Today we received a very critical commentary from someone who was reading about our work in the Philippines. It is disappointing to see our efforts misunderstood, but people in the volunteer community can be very passionate, and that can lead to rash judgements. Here is the text:
The critique: I have just come across your volunteering program called Build a home in the Philippines and just wanted to express my outrage of the program you are offering.
Just let me refer to what is written on your webpage.
"Volunteers can expect to help with digging and setting foundations, installing support pillars, laying hollow blocks, building roofs, and applying the finishing touches that would make this house a home."
The above description creates an image of the Filipino people unable to deal with the problems they have after Yolanda. Do you really think they can't? Do they really need foreign unskilled volunteers to come and help?
"Volunteers are encouraged to bring tools such as hammers, hacksaws, and wire cutters with them. Please note that since electricity is still somewhat unreliable, power tools cannot be used."
As you know, in the Philippines you can get hammers, hacksaws and the other tools you are mentioning. And if you can't provide your volunteers with the tools, ask them to bring the money with them so that they can buy them on the spot and boost local, not foreign economy.
"The program does not require any previous experience with construction, however, those with carpentry or building knowledge are highly encouraged to apply."
For affected people building or rebuilding a house is not a game or fun activity. Many people have lost things they had worked for for many years. By saying that an inexperienced volunteer with a foreign hammer can come and build a house in two-four weeks shows nothing else but a lack of dignity towards the people in the Philippines.
Please don't make a business on people's disaster.
Our response: ELI's role is to connect people with projects. We do not run the projects ourselves. We also do not work with international organizations. They do their own recruiting. We work with local grassroots organizations. The homebuilding program in the Philippines is operated by a Filipino humanitarian non-profit organization that is based in Tacloban City. They assess the needs of their community, and make requests through us for international participation. It would be presumptuous of us to make those decisions. The text from our website was written by our partners in the Philippines, so clearly it is not meant to demean their own community.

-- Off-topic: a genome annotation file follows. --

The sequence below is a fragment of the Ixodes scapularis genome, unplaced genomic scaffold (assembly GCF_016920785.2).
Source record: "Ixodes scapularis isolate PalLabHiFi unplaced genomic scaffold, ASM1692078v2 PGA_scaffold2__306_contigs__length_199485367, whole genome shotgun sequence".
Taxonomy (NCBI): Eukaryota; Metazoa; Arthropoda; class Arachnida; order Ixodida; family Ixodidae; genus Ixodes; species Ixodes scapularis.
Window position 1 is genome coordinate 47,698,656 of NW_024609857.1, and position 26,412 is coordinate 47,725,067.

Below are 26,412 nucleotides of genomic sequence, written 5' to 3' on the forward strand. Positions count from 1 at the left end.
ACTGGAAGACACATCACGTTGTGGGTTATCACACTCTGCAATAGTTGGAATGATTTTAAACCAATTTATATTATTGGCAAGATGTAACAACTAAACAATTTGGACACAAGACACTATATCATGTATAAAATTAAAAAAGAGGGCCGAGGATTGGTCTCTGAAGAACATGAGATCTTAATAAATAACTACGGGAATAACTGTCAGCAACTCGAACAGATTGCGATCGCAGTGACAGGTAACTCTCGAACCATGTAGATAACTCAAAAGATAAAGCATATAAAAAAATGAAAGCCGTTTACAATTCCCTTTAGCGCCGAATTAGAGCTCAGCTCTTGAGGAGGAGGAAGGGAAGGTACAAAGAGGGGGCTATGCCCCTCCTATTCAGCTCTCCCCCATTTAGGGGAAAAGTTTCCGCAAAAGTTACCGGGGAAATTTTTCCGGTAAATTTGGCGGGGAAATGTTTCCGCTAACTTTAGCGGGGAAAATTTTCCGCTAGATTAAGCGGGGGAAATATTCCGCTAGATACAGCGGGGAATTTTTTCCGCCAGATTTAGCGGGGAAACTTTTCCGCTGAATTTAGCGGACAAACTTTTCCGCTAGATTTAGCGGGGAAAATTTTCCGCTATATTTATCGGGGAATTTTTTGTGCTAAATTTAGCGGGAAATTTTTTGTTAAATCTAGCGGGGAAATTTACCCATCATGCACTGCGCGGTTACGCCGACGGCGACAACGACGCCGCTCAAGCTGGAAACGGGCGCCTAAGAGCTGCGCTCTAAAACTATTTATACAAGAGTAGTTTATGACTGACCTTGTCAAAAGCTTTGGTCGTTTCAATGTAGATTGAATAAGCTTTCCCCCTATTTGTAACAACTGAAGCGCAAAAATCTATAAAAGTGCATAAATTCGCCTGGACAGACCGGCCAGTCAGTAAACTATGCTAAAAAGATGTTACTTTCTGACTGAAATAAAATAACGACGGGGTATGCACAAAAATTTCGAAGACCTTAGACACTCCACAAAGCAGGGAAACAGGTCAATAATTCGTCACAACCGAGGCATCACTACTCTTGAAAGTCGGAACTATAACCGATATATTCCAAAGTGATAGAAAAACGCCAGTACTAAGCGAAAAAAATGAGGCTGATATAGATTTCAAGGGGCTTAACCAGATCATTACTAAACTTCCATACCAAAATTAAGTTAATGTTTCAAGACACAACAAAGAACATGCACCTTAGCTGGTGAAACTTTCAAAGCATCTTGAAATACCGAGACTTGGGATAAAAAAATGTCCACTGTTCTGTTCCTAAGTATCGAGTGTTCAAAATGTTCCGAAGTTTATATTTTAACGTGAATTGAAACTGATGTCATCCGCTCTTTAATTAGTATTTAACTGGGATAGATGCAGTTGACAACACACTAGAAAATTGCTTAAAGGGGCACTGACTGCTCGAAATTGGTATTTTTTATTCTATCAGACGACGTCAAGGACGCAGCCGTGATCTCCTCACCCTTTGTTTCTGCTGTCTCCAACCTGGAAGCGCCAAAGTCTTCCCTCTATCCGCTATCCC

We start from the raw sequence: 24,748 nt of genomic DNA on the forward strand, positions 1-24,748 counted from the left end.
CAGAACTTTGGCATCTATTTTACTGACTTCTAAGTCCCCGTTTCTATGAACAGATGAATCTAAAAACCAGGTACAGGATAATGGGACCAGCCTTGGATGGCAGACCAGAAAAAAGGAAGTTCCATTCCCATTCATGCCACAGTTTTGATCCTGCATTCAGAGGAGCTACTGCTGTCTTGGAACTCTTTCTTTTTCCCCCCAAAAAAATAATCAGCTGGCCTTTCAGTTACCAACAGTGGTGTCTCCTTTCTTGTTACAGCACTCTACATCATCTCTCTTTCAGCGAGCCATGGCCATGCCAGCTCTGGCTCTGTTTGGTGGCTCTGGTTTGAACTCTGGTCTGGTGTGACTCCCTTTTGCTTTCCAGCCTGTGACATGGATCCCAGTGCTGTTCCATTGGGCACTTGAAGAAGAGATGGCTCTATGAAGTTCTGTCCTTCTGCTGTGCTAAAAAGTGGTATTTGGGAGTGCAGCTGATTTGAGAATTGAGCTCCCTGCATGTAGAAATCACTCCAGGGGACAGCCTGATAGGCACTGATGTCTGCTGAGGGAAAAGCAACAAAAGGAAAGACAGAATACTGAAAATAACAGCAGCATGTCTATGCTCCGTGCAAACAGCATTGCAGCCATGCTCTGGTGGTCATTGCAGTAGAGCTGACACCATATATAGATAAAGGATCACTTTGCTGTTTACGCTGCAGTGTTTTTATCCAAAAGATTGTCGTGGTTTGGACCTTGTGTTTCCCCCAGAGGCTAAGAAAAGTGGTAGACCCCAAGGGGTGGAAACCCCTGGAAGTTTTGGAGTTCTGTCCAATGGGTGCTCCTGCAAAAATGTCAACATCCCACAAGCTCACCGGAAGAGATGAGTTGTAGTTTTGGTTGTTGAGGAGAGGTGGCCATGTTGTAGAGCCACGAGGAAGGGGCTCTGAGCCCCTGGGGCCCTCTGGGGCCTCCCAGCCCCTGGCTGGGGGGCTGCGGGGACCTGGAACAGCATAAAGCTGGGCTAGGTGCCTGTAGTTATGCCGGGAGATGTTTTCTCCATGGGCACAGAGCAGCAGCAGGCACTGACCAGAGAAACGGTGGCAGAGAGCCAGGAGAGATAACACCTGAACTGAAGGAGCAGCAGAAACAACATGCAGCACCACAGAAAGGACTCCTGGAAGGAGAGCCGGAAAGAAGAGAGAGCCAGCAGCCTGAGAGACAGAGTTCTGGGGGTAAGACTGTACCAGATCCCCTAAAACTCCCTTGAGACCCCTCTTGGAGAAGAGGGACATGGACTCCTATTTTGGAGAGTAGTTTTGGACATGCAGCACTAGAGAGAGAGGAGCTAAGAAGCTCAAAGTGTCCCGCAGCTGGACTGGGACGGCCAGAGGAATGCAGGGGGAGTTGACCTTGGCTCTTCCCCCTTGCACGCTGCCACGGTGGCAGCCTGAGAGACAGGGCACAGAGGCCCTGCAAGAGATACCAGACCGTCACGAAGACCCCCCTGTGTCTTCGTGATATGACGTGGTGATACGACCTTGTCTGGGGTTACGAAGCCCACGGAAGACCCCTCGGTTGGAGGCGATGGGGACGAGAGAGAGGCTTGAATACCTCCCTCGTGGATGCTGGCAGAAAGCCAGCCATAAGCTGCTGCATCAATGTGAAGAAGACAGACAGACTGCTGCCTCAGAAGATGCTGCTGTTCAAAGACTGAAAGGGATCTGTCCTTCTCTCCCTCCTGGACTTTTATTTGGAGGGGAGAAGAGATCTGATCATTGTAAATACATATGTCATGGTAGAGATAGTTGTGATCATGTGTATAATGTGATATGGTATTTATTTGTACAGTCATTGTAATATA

One criticism above is valid, but misplaced. The idea that foreign volunteers would bring tools rather than purchase them in the Philippines is worthy of discussion. Generally, our policy is to recommend that volunteers purchase things in the host country rather than bring them. The idea is simple: support the local economy. Here's the catch, after the typhoon, nothing was available in Tacloban City for months. This listing dates to shortly after the typhoon. The situation has changed dramatically, and we probably need to update our information. (By the way, mosquito nets cost much less in Third World countries, so not only can you help the local economy, you can save a bundle!)
As for the value of unskilled volunteers, anyone who has worked on a construction site knows that spare hands are always useful. There is so much lifting and moving of materials. There are also many simple tasks: sawing, nailing, positioning beams, etc. All of what they suggest falls in this category: "Volunteers can expect to help with digging and setting foundations, installing support pillars, laying hollow blocks, building roofs..." Can you imagine the amount of work required to rebuild an entire city?
The last line is important: "Please don't make a business on people's disaster." Absolutely. Our partners charge a fee, but the proceeds go directly to the rebuilding efforts. It is, afterall, their home!
By Kevin O'Neill